Your best friend asked you to be her Maid (or Matron) of Honor, and you said YES! Congratulations! As you begin your Google quest to discover what this REALLY means (“I’m paying for what?” “Wait, how many pre-wedding get togethers are there?” and, my personal favorite, “How stressed out could my bride get?”) you will find the task “write speech” sinks lower and lower on your to-do list. After all, how hard could it be? Here are a few of our favorite tips when it comes to writing your Maid (or Matron) of Honor speech:
1) It’s about the couple. While you should always introduce yourself and let the guests know how you know the bride, too often guests learn more about the Maid of Honor and not enough about the couple. Your speech should tell everyone their love story from your point of view. How did YOU know that they were meant to be? Do you have any cute stories or anecdotes to share about them?
2) To joke or not to joke? Joking during wedding speeches is a great way to connect with guests, but is not absolutely essential to the speech. Those who wish to keep their speeches more serious don’t need to include any jokes at all. On the other hand, good jokes during speeches can keep an audience engaged and entertained – but not all jokes are good jokes. Inside jokes can make guests feel left out of the conversation. Try to avoid jokes about duplicating the groom or letting you know if things don’t work out. Keep it up beat and stay positive.
3) Don’t forget to bring it around. “When I first met Jacob, we didn’t exactly see eye to eye, but I thought ‘anyone who Carina loves has got to have some redeeming qualities,’ so I gave him a chance.” So, you didn’t like the groom when you first met him. Do you now? Don’t forget to bring the statement around. Don’t leave your audience hanging or, worse, assuming you still don’t like him. And always remember – if you don’t have something nice to say, don’t say it at all!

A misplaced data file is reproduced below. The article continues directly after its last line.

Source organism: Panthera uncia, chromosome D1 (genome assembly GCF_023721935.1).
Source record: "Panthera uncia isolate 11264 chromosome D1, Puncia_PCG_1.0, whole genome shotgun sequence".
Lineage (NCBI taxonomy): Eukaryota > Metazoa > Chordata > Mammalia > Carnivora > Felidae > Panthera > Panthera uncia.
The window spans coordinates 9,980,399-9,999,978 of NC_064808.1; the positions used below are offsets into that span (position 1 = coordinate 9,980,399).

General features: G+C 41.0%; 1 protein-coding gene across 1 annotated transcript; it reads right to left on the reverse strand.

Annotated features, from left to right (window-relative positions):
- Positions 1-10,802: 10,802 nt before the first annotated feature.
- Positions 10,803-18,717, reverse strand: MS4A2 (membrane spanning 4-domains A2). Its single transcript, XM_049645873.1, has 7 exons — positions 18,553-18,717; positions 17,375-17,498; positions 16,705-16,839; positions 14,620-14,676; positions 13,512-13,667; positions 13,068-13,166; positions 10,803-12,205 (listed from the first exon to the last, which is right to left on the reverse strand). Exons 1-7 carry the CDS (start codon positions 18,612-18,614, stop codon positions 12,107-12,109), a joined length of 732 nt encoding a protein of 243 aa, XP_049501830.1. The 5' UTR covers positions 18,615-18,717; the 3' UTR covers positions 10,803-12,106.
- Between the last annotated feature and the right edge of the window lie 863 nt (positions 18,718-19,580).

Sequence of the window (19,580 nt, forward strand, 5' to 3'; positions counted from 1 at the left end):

4) Practice! While it’s fine to read your speech off a piece of paper, practice what you are going to say so that it flows more naturally. The more you practice, the more comfortable you will feel when it comes time to stand and speak for real.
5) Have a closing. You entire speech has built up to the ending. Wish the newlyweds well, give them some words of advice, or raise a glass to celebrate their new lives together. Make it easy, not cheesey. (See how bad that sounds?)
Timeless Events plans and coordinates fabulous weddings (and events) of all sizes and budgets. Their custom-priced, affordable packages make them the number one choice for full service wedding planning, day-of coordination, destination weddings, and set up/take down!